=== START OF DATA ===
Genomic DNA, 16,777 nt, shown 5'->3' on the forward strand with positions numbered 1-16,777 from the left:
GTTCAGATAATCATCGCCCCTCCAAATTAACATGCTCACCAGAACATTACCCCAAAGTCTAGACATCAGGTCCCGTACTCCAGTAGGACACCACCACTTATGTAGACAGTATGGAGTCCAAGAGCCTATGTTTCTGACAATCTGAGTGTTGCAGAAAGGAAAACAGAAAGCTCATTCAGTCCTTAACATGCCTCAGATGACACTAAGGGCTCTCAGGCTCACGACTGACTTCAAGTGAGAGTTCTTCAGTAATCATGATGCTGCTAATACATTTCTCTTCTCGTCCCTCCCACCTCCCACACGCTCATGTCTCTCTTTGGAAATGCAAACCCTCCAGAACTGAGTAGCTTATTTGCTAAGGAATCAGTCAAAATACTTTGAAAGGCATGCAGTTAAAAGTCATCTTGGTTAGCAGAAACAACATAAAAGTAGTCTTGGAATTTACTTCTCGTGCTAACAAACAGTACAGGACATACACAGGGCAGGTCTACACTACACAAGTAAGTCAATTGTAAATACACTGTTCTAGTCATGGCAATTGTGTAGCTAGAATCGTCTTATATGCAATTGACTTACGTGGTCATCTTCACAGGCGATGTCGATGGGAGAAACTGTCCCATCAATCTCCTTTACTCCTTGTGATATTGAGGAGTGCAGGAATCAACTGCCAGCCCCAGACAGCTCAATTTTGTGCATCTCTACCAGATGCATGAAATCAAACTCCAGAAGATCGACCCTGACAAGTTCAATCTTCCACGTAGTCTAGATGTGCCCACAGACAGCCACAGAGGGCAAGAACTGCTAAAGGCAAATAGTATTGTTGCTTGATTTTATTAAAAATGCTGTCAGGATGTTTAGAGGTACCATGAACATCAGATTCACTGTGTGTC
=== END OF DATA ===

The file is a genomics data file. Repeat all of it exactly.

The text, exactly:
Genomic DNA, 16,777 nt, shown 5'->3' on the forward strand with positions numbered 1-16,777 from the left:
GTTCAGATAATCATCGCCCCTCCAAATTAACATGCTCACCAGAACATTACCCCAAAGTCTAGACATCAGGTCCCGTACTCCAGTAGGACACCACCACTTATGTAGACAGTATGGAGTCCAAGAGCCTATGTTTCTGACAATCTGAGTGTTGCAGAAAGGAAAACAGAAAGCTCATTCAGTCCTTAACATGCCTCAGATGACACTAAGGGCTCTCAGGCTCACGACTGACTTCAAGTGAGAGTTCTTCAGTAATCATGATGCTGCTAATACATTTCTCTTCTCGTCCCTCCCACCTCCCACACGCTCATGTCTCTCTTTGGAAATGCAAACCCTCCAGAACTGAGTAGCTTATTTGCTAAGGAATCAGTCAAAATACTTTGAAAGGCATGCAGTTAAAAGTCATCTTGGTTAGCAGAAACAACATAAAAGTAGTCTTGGAATTTACTTCTCGTGCTAACAAACAGTACAGGACATACACAGGGCAGGTCTACACTACACAAGTAAGTCAATTGTAAATACACTGTTCTAGTCATGGCAATTGTGTAGCTAGAATCGTCTTATATGCAATTGACTTACGTGGTCATCTTCACAGGCGATGTCGATGGGAGAAACTGTCCCATCAATCTCCTTTACTCCTTGTGATATTGAGGAGTGCAGGAATCAACTGCCAGCCCCAGACAGCTCAATTTTGTGCATCTCTACCAGATGCATGAAATCAAACTCCAGAAGATCGACCCTGACAAGTTCAATCTTCCACGTAGTCTAGATGTGCCCACAGACAGCCACAGAGGGCAAGAACTGCTAAAGGCAAATAGTATTGTTGCTTGATTTTATTAAAAATGCTGTCAGGATGTTTAGAGGTACCATGAACATCAGATTCACTGTGTGTC